That maneuver certainly would delay proceedings – and obviously would turn the impeachment trial into an electioneering tool that could last all the way until next November. (That’s a lot of infrastructure weeks from now.)
Many analysts believe the Senate must take some action, that dismissing that case would be an abdication of senators’ constitutional duties. Donald A. Ritchie, Senate historian emeritus told The New York Times, “It is a constitutional responsibility. When you look at the weight of history, I think they would feel they have to do something.”
If Republicans choose to “do something,” they also could decide that moving quickly is the best defense for President Trump.
It turned out to be for President Andrew Johnson, who was the first commander in chief to face forced removal from office. In Johnson’s case, it was an opponent’s strategy gone wrong that saved him, not his own.
With President Johnson, the House approved 11 articles of impeachment in March 1868, and the trial was over in the Senate by early May. As the U.S. Senate website explains: “the trial ended in a dramatic fashion” when “Johnson’s fiercest opponents in the Senate maneuvered a vote on only three of the 11 articles of impeachment, believing those three offered the greatest chance to gain conviction.”
Their calculation was wrong. “On May 16, 1868, in a dramatic call of the roll, 35 senators voted to convict the president of ‘high crimes and misdemeanors,’ while 19 senators voted to acquit. A clear majority voted against the president, but the tally fell one vote short of the necessary two-thirds majority to convict.”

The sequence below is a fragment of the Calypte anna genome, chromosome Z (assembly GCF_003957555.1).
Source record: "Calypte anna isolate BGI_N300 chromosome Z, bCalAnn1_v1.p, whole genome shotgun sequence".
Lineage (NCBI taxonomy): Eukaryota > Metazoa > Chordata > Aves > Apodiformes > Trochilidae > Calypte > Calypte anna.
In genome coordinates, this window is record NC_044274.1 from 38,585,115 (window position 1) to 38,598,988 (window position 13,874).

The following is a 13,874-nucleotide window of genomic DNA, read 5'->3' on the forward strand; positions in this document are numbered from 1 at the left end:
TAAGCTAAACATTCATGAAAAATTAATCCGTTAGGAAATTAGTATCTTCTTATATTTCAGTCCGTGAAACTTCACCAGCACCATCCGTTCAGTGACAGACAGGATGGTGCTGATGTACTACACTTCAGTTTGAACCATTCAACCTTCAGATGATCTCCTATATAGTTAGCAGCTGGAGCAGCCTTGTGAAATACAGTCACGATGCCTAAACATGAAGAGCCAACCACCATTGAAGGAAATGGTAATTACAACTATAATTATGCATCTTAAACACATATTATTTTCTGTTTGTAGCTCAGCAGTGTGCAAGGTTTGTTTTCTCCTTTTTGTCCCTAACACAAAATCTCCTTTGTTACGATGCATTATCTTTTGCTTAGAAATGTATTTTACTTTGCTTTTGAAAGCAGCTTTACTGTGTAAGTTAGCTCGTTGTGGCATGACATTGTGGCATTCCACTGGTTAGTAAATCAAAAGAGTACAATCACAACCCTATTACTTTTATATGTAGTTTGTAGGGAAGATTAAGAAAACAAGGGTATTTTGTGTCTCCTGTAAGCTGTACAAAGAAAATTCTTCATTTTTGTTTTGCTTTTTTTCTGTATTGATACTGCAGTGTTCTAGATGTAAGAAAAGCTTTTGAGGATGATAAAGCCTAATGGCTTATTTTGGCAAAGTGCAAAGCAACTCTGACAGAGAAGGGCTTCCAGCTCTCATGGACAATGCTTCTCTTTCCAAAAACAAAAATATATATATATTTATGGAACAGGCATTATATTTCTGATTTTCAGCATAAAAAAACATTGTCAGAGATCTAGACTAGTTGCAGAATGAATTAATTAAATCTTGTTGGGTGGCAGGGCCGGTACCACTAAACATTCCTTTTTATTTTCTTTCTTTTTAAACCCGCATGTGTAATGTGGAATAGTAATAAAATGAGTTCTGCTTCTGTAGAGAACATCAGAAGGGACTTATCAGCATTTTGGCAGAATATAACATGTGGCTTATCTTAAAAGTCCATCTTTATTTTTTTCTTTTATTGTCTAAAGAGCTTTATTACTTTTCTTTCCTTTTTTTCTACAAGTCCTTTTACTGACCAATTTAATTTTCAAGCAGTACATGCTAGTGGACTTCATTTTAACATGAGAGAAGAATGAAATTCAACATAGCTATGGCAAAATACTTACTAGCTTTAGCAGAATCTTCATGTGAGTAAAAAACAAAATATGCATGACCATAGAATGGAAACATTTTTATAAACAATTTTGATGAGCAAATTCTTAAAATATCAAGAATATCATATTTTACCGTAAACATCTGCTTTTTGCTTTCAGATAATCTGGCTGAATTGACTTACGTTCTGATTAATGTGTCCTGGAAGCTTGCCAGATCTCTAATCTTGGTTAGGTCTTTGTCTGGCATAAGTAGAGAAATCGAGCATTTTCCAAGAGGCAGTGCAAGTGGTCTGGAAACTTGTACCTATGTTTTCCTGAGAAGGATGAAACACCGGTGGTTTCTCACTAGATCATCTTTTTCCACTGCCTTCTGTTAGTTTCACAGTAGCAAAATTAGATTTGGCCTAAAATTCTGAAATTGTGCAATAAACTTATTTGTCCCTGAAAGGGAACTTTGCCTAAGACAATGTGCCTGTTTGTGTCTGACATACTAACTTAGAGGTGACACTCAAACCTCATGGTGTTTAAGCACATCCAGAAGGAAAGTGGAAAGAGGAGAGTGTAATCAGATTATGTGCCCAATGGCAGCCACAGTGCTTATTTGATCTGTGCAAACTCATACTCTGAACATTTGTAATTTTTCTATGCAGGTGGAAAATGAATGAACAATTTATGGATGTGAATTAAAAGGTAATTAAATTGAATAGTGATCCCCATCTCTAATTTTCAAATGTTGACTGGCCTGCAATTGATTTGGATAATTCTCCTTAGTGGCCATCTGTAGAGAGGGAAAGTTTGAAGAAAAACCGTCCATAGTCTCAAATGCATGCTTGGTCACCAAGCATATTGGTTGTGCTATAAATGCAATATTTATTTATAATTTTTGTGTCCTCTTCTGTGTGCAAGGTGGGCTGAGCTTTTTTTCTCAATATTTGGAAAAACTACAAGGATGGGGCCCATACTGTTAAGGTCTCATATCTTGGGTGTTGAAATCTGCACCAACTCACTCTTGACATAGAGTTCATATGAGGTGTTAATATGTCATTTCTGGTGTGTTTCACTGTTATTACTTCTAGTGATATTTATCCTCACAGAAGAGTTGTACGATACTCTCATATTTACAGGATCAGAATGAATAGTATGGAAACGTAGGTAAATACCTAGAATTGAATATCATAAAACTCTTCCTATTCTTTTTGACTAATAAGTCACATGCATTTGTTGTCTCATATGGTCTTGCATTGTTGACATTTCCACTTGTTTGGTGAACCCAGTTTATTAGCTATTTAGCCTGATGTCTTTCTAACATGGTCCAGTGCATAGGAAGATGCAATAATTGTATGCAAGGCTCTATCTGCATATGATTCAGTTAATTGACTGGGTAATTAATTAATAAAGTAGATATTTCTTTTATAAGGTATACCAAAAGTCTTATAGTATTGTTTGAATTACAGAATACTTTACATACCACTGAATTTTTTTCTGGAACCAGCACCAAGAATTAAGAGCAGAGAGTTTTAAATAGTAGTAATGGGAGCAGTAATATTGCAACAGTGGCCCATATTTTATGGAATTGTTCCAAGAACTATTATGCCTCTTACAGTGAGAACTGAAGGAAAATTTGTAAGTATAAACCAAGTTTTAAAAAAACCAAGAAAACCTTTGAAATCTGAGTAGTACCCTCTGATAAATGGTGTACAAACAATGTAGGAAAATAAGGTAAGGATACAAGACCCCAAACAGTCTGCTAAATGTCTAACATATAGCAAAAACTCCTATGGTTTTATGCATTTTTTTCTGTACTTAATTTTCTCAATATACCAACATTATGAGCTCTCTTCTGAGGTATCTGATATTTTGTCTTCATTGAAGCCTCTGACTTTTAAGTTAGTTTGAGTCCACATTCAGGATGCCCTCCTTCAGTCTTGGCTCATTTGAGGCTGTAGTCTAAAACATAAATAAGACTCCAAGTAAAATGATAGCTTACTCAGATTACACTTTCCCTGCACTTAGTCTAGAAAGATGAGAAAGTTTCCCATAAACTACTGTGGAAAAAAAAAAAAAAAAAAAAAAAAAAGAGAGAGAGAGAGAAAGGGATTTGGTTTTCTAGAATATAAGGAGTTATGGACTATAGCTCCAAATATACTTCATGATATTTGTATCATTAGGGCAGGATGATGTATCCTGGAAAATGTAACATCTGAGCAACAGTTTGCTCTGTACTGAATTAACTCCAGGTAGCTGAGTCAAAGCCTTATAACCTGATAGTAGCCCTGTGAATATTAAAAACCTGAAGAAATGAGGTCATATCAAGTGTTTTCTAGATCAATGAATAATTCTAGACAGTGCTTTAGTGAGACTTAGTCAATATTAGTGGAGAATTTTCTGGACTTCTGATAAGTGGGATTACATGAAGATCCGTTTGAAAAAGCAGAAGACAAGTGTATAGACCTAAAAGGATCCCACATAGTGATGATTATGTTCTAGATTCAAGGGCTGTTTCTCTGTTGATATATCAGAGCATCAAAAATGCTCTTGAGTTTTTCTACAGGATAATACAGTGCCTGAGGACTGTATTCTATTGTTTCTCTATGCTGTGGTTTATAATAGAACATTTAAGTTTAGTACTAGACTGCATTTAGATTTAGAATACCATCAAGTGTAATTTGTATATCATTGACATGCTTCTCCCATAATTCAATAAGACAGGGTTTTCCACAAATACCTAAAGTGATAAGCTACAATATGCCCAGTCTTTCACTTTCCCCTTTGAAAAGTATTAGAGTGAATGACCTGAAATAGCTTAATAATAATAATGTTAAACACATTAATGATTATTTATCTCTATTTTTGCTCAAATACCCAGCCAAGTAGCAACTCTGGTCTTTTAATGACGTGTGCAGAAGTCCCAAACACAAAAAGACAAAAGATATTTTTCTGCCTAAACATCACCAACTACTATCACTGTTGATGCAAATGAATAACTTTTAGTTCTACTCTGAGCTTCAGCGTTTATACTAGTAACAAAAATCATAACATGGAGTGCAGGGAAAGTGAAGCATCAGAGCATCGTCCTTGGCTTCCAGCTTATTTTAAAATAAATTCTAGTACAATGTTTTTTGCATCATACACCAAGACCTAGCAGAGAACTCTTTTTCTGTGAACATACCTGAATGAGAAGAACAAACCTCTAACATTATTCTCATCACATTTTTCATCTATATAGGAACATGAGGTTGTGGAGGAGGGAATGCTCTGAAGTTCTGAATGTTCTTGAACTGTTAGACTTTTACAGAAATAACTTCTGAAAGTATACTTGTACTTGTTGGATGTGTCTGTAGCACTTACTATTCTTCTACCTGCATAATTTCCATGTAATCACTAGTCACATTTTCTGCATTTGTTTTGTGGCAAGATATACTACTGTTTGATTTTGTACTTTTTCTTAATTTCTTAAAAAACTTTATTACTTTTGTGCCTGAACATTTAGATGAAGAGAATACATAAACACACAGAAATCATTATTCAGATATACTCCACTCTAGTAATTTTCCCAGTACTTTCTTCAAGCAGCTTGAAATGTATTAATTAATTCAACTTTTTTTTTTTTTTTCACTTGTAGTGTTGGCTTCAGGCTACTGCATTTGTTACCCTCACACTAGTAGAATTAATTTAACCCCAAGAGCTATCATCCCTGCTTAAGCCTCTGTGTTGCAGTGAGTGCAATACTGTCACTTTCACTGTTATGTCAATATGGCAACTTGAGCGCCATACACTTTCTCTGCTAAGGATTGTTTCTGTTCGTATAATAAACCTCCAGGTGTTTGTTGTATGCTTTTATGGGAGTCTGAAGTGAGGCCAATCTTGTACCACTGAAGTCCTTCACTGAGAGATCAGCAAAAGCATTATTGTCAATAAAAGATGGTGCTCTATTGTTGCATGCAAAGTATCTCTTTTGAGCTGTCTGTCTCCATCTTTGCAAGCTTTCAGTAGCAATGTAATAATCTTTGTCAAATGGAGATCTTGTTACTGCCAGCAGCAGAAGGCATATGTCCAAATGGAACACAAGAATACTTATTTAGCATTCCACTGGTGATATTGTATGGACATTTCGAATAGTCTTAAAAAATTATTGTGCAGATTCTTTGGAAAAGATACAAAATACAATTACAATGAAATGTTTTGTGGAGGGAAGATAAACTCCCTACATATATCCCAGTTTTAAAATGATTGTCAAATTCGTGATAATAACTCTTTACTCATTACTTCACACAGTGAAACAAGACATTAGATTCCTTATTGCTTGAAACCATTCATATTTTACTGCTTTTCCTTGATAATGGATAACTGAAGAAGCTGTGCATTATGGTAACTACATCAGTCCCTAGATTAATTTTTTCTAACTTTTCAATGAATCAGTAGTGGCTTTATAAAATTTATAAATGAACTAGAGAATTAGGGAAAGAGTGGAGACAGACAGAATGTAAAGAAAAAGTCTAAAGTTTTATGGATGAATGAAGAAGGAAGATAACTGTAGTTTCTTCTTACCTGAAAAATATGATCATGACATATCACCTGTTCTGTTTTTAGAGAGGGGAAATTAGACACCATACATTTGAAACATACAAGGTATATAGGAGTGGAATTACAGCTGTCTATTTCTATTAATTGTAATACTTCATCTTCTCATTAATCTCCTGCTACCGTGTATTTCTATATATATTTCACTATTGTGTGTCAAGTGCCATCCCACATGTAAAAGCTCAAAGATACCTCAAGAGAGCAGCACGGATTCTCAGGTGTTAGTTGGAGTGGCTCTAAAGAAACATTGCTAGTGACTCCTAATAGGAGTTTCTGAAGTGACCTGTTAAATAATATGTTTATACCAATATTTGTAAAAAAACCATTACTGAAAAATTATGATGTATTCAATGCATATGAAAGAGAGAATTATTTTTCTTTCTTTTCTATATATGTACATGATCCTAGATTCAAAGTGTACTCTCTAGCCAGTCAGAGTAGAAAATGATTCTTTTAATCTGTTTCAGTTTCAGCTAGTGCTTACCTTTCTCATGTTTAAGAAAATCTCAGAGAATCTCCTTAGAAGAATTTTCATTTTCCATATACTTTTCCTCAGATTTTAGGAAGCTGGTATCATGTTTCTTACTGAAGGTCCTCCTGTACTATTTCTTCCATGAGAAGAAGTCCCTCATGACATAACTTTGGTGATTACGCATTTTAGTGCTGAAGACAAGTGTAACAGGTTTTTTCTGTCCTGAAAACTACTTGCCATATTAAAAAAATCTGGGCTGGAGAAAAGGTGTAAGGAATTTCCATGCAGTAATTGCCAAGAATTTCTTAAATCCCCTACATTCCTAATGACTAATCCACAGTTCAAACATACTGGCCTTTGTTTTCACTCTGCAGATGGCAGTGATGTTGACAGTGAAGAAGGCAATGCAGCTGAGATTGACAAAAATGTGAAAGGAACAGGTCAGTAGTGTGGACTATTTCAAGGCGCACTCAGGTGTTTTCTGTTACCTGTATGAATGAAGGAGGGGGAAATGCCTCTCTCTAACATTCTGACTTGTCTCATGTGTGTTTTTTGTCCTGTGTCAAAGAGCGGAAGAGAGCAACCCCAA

President Johnson’s opponents failed again less than two weeks later “when the Senate voted on articles two and three” and “the result was the same.” Senate historians note that among “the 19 senators who voted to acquit were seven ‘Republican Recusants’ who defied their party to save the impeached president.” Iowa Sen. James Grimes said, “I cannot agree to destroy the harmonious working of the Constitution … for the sake of getting rid of an Unacceptable President.”
Which brings us to another fact with which Democrats must contend: U.S. presidents are batting 1.000 when facing impeachment trials. The U.S. Senate has conducted only two trials in the entire history of the country, for Johnson, and for President Bill Clinton. As noted, Johnson survived by just one vote. President Clinton’s opponents came considerably less close to removing him from office: they were 22 votes short.
And not only did President Johnson serve out his term in the White House, as Senate historians put it, “in 1874 he ran a successful senatorial campaign and returned to Washington—to the very chamber where he had been tried and acquitted a few years earlier.”
For good reason impeaching a president is difficult. Gallup and other survey organizations might be showing that Americans want President Trump removed from office, but this question likely will not be settled by Congress. It will be decided on Election Day in November 2020.
Steve Boms is the founder and President of Allon Advocacy, LLC, a Washington, D.C.-based public policy consulting firm. Steve has spent his career focused on complex financial services public policy issues, having worked in the United States Congress on the committee with jurisdiction over banking. He has led advocacy efforts and public policy teams globally for equity options exchanges, large U.S.-based financial institutions, and leading fintech firms. In addition to working directly with Allon's clients, he is a frequent conference panelist and his perspective is solicited by reporters on the technology, financial services, and regulatory beats.